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I am running a regression analysis to understand the effect of several IVs on the transport mode choice of questionnaire respondents. My sample of respondents is of 100, and I have more than 10 categorical variables I would like to examine as IVs. If I use all of them together on a model, I do not find anyone to be significant, due to my sample size. Thus, my question is: does it make sense to test sets of these variables that are theoretically related in separate models, and then combine in a model only those that were significant?

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    $\begingroup$ If only one of them could be important, it would make sense to do univariate tests (though then you might worry about overall type I error rate). If several variables could be important, you may not get any of the univariate results show anything; and even if you do manage to identify some, the signs of the coefficients might be wrong (compared to what they would be in a model that had all the important predictors in it). $\endgroup$ – Glen_b -Reinstate Monica Jan 12 '15 at 0:46
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    $\begingroup$ Consider PCA or some other ways of combining IVs before using them in the regression. $\endgroup$ – Aksakal Jan 12 '15 at 15:10
  • $\begingroup$ What size correlations are you seeing between your IVs and the DV (transport mode)? Are these in the direction and of the size you expected? If not, can you find a reason for the discrepancy? If there is no previous research in this area, it may well be that the IVs you are looking at are the wrong IVs or the measures you have are too crude. $\endgroup$ – Joel W. Jan 14 '15 at 18:23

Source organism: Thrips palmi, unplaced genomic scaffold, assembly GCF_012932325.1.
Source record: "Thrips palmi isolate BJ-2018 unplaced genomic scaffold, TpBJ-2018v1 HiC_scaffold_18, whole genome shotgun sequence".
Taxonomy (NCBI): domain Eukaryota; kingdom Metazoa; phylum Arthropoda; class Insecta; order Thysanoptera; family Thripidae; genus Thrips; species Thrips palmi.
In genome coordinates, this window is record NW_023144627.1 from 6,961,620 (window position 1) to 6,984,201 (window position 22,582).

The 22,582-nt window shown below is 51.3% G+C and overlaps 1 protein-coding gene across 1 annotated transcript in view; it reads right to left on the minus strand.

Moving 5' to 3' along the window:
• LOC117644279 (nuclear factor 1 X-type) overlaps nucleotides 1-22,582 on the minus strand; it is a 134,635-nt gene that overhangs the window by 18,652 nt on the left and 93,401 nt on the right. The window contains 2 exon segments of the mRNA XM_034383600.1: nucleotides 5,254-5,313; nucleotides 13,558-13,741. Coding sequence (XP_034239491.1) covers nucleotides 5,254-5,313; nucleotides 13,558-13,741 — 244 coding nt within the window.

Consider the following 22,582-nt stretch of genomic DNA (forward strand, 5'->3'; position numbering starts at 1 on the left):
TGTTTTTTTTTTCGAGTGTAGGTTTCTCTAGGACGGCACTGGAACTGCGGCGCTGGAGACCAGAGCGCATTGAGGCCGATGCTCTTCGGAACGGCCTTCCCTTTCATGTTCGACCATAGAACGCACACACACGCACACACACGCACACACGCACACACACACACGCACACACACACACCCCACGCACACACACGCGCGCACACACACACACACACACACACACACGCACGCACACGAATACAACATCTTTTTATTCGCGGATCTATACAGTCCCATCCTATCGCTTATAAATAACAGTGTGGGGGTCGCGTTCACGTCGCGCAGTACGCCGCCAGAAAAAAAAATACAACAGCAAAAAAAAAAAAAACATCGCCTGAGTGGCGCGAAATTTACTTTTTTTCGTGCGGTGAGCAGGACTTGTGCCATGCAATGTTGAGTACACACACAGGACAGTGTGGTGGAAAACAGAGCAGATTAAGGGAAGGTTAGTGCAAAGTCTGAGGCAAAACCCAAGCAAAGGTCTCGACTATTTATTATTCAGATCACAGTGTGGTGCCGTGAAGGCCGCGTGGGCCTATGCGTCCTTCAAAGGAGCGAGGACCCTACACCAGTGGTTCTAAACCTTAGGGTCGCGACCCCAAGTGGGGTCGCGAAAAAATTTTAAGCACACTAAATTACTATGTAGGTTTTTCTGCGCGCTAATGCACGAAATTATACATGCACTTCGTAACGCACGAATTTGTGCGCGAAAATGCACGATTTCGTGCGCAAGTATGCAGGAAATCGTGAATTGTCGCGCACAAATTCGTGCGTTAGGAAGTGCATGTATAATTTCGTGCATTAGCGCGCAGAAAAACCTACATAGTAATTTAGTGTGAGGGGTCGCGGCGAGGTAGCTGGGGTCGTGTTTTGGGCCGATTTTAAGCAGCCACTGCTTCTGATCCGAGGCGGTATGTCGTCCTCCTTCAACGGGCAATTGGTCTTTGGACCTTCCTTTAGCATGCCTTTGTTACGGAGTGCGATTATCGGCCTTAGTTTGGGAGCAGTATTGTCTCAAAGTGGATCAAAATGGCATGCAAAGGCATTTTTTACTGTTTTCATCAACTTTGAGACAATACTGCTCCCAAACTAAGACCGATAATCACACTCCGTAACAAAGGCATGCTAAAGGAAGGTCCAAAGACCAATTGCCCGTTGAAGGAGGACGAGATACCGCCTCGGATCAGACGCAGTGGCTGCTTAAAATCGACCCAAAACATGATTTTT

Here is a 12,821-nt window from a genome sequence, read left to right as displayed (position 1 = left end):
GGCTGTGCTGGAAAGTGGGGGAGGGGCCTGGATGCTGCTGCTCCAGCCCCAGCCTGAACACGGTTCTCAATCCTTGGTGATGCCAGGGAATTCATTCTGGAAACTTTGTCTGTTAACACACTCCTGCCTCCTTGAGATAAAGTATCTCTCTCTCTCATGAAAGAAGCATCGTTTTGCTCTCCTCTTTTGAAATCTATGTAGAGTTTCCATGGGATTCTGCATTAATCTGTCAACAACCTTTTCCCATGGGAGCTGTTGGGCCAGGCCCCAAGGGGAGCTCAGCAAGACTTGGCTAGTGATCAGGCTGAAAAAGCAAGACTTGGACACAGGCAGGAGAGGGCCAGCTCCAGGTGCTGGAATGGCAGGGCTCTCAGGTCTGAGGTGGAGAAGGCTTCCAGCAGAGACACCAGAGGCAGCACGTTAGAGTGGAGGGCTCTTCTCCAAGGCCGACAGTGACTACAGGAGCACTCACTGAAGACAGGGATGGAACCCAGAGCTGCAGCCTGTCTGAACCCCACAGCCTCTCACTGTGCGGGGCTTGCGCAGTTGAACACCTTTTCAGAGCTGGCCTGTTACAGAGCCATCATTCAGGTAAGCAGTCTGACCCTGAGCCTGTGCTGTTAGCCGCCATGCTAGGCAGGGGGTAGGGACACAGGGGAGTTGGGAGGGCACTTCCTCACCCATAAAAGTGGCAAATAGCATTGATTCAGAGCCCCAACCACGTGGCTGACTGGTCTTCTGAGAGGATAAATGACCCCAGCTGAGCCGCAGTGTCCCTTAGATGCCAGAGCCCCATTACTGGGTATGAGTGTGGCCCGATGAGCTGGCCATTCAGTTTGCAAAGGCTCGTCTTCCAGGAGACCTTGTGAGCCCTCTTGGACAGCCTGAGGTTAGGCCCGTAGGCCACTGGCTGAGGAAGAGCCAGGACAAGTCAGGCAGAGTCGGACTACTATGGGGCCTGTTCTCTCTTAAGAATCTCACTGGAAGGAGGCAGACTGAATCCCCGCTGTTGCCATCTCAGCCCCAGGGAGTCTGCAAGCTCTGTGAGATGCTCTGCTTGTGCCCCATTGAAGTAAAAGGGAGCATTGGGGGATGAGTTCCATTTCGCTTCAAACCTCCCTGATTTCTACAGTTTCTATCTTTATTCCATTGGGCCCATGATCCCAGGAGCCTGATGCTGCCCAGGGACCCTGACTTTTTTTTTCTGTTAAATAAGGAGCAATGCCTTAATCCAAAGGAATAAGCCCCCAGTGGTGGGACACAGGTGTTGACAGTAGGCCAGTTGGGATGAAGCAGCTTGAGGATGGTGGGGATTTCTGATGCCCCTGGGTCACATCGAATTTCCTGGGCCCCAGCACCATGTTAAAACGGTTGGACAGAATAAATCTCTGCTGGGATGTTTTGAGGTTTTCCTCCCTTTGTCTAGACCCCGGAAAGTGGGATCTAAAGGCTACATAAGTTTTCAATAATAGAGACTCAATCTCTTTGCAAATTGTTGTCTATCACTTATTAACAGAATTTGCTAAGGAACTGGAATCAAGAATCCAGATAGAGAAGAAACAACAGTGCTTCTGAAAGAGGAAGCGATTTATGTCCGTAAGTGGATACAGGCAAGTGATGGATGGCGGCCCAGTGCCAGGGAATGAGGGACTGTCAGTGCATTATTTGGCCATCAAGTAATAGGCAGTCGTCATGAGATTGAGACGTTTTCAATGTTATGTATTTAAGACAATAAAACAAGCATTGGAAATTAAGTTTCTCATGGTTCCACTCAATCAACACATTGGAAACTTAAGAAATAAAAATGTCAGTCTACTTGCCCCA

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I would be wary of that approach. If all of the IVs are orthogonal to one another (that is, they are independent of one another), then there'd be no difference between 10 univariate tests and 1 multiple regression test, except fewer residual df. However, in practice, I'd bet that among 10 IVs, at least 2 or 3 of them are correlated with one another.

Multiple regression tells you what the influence of one IV is holding all others constant. If IVs are correlated, then this yields better inference about the particular effects of each IV. The first thing I would do is check for collinearity. Maybe some IVs are highly correlated with one another and therefore redundant. You can then exclude redundant IVs. Another thing I would try would be some kind of factor analysis on the IVs, usually PCA. You might be able to use PCA on the IVs to reduce the 10 IVs into 3-4 IVs, depending on how correlated the IVs are. This would take advantage of your full set of IVs and allow you to use multiple regression at the same time.

Another approach would be to formulate specific a-priori hypotheses given particular combinations of IVs. You can then use model selection (AIC, AICc) to identify which sets of IVs are important and then examine parameter estimates and SEs from there. See Burnham and Anderson (2002) - Model selection and multimodel inference for more details.

Either way, you should find an approach that allows you to carefully make use of all IVs, rather than some kind of stepwise approach. There are too many issues with data dredging and multiple comparisons. You might be missing something in the univariate tests (such as one variable unimportant on its own, but important in the presence of others).

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